Lee, P., Paik, S. M., Shin, C. S., Huh, W. K., and Hahn, J. S. (2011). Regulation of yeast Yak1 kinase by PKA and autophosphorylation-dependent 14-3-3 binding. Mol. Microbiol. 79, 633–646. doi: 10.1111/j.1365-2958.2010.07471.x
Li, X., Zhang, S., Blander, G., Tse, J. G., Krieger, M., and Guarente, L. (2007). SIRT1 deacetylates and positively regulates the nuclear receptor LXR. Mol. Cell 28, 91–106. doi: 10.1016/j.molcel.2007.07.032
Lv, X., Zhang, W., Chen, G., and Liu, W. (2015). Trichoderma reesei Sch9 and Yak1 regulate vegetative growth, conidiation, and stress response and induced cellulase production. J. Microbiol. 53, 236–242. doi: 10.1007/s12275-015-4639-x
Martin, D. E., Soulard, A., and Hall, M. N. (2004). TOR regulates ribosomal protein gene expression via PKA and the Forkhead transcription factor FHL1. Cell 119, 969–979. doi: 10.1016/j.cell.2004.11.047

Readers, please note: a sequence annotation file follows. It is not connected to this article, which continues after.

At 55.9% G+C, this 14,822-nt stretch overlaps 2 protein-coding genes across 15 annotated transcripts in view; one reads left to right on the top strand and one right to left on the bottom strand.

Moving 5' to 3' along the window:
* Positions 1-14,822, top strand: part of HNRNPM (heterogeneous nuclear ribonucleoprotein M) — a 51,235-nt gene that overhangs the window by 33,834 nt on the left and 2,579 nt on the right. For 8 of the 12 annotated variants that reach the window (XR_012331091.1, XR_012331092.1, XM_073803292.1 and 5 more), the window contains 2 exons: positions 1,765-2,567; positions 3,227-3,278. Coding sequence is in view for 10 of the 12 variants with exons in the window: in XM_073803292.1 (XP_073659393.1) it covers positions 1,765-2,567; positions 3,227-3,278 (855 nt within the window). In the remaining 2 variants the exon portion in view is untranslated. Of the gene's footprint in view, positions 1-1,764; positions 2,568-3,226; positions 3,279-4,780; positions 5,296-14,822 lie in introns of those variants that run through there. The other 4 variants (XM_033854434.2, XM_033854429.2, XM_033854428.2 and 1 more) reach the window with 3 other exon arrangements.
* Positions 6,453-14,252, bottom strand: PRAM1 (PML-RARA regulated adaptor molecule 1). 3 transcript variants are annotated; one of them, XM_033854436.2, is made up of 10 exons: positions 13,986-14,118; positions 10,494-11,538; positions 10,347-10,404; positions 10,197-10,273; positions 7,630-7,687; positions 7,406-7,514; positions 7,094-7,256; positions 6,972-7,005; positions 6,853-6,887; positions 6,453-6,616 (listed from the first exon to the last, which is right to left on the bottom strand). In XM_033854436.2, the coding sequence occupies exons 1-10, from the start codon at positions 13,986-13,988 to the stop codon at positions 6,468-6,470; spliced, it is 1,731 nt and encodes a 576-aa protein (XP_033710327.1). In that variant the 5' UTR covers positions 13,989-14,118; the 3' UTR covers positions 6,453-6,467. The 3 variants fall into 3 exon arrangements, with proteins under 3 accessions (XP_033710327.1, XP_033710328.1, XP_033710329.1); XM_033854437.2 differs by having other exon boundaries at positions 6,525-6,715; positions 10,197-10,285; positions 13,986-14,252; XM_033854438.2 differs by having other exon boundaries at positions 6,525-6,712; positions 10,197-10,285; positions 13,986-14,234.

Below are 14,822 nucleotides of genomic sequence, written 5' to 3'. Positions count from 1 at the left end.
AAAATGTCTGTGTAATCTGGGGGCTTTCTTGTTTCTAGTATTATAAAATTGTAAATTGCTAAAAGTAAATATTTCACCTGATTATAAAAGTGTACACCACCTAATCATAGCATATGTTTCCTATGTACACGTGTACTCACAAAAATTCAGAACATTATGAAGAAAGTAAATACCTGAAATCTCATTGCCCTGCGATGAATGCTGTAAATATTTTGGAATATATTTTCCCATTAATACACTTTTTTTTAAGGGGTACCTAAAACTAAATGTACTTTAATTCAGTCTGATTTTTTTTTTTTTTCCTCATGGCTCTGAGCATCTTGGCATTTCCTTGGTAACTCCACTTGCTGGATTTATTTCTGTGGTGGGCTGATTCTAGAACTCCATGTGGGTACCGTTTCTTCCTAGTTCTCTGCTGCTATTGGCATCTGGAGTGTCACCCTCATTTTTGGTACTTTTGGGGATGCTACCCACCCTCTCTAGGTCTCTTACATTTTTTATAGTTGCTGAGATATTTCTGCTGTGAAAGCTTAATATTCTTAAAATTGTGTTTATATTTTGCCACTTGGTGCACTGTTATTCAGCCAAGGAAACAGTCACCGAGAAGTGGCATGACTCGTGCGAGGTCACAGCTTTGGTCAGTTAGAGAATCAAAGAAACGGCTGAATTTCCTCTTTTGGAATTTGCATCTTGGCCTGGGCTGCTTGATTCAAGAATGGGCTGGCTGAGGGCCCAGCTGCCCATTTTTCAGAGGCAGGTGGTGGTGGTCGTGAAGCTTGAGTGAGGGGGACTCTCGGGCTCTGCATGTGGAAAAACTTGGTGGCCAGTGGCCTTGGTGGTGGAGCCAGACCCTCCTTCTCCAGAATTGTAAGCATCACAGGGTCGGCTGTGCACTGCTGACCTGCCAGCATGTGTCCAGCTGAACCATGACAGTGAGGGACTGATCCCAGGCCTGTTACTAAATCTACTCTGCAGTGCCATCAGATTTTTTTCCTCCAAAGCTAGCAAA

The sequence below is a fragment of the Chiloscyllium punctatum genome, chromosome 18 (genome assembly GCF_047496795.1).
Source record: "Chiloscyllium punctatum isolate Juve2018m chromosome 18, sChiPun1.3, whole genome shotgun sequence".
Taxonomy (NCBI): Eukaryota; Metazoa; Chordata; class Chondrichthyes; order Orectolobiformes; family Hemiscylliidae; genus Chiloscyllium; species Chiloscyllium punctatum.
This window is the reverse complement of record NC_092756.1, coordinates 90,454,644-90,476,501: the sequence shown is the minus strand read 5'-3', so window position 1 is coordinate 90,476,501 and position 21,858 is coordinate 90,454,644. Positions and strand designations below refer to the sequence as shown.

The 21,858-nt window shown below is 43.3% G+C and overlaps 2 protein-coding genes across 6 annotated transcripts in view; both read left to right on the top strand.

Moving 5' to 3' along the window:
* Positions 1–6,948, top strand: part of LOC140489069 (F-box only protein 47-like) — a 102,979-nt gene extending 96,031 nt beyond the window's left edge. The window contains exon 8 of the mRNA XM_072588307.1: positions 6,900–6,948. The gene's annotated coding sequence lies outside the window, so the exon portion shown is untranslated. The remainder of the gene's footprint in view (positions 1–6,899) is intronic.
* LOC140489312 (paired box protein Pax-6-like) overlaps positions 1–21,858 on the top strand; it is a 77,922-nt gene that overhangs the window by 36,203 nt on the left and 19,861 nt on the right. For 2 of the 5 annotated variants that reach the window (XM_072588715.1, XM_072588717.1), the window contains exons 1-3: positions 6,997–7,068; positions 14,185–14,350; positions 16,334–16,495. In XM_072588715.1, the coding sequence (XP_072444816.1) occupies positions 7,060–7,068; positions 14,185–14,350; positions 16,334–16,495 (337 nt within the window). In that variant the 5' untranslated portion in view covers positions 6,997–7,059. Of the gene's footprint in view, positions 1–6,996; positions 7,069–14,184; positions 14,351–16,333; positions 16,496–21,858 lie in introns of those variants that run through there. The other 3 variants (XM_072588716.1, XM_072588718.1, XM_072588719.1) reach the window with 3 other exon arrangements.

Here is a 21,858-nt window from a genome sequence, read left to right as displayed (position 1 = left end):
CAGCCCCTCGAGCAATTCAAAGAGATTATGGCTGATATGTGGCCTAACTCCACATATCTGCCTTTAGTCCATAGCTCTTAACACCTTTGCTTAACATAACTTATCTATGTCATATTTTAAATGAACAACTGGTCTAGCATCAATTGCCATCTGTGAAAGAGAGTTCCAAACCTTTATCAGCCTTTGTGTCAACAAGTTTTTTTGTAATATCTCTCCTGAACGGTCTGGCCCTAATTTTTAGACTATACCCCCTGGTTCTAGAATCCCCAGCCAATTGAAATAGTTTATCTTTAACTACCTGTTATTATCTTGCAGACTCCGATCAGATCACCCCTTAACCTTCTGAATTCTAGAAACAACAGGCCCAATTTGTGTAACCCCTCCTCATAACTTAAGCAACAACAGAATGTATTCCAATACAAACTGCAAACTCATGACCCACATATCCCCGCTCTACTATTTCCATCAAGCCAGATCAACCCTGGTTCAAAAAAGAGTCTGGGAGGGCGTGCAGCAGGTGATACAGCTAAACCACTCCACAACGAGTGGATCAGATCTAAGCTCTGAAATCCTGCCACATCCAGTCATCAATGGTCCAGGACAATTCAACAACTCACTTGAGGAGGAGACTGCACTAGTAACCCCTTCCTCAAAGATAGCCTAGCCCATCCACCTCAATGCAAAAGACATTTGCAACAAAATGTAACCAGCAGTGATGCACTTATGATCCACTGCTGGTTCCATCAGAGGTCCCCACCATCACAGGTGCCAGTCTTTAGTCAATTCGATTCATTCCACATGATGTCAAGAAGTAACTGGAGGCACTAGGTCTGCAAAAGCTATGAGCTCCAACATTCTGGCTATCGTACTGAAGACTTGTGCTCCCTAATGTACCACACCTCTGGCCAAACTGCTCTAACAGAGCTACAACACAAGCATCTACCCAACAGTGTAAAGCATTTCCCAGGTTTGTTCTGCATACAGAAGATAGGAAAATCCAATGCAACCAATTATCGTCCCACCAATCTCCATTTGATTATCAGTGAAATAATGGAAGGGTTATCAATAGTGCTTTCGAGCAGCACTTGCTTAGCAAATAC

Morgan, B. A., Banks, G. R., Toone, W. M., Raitt, D., Kuge, S., and Johnston, L. H. (2014). The Skn7 response regulator controls gene expression in the oxidative stress response of the budding yeast Saccharomyces cerevisiae. EMBO J. 16, 1035–1044. doi: 10.1093/emboj/16.5.1035
Moriya, H., Shimizu-Yoshida, Y., Omori, A., Iwashita, S., Katoh, M., and Sakai, A. (2001). Yak1p, a DYRK family kinase, translocates to the nucleus and phosphorylates yeast Pop2p in response to a glucose signal. Genes Dev. 15, 1217–1228. doi: 10.1101/gad.884001
Nambi, S., Gupta, K., Bhattacharyya, M., Ramakrishnan, P., Ravikumar, V., Siddiqui, N., et al. (2013). Cyclic AMP-dependent protein lysine acylation in mycobacteria regulates fatty acid and propionate metabolism. J. Biol. Chem. 288, 14114–14124. doi: 10.1074/jbc.M113.463992
Quidde, T., Büttner, P., and Tudzynski, P. (1999). Evidence for three different specific saponin-detoxifying activities in Botrytis cinerea and cloning and functional analysis of a gene coding for a putative avenacinase. Eur. J. Plant Pathol. 105, 273–283. doi: 10.1023/A:1008796006051